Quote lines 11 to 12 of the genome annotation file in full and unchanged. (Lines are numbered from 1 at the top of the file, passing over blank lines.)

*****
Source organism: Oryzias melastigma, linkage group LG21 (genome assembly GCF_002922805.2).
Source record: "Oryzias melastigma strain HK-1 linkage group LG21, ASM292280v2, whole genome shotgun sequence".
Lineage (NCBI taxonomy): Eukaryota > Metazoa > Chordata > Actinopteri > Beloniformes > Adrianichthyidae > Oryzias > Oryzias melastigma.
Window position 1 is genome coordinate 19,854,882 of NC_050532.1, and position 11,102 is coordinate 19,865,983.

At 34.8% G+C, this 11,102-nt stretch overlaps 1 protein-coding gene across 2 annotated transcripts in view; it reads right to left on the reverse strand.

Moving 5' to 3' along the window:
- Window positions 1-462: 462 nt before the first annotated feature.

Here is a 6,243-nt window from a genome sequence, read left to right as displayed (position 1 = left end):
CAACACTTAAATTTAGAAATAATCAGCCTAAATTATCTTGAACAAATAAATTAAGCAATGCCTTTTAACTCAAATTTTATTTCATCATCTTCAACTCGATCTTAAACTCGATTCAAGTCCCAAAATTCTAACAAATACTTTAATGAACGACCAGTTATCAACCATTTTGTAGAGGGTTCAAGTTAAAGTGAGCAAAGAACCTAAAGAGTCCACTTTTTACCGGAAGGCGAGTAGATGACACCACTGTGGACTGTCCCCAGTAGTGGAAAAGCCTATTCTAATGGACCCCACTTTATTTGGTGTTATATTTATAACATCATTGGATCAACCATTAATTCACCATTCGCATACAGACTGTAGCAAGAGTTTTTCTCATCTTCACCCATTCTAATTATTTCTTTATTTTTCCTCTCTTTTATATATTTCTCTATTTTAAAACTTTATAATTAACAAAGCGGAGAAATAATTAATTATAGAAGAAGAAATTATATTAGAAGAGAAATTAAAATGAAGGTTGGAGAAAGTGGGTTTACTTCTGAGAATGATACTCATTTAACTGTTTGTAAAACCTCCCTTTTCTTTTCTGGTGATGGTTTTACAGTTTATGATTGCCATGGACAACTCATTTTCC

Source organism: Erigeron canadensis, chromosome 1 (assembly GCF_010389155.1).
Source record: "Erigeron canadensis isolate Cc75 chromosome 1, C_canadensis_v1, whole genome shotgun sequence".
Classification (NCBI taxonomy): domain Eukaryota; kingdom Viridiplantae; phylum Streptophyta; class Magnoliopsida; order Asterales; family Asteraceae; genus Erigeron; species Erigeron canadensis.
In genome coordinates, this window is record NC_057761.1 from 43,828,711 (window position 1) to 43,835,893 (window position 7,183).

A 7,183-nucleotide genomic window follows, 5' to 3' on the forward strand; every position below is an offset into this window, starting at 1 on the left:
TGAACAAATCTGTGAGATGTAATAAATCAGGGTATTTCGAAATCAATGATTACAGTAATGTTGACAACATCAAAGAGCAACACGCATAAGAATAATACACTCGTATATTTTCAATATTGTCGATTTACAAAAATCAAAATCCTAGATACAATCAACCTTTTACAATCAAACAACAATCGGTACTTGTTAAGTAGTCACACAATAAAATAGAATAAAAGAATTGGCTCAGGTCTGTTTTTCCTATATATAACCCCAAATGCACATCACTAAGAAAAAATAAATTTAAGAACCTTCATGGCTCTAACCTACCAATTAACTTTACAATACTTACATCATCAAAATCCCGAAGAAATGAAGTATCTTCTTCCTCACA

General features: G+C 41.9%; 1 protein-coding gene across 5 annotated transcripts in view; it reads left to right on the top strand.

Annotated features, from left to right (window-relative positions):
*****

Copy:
Source record: "Erigeron canadensis isolate Cc75 chromosome 1, C_canadensis_v1, whole genome shotgun sequence".
Classification (NCBI taxonomy): domain Eukaryota; kingdom Viridiplantae; phylum Streptophyta; class Magnoliopsida; order Asterales; family Asteraceae; genus Erigeron; species Erigeron canadensis.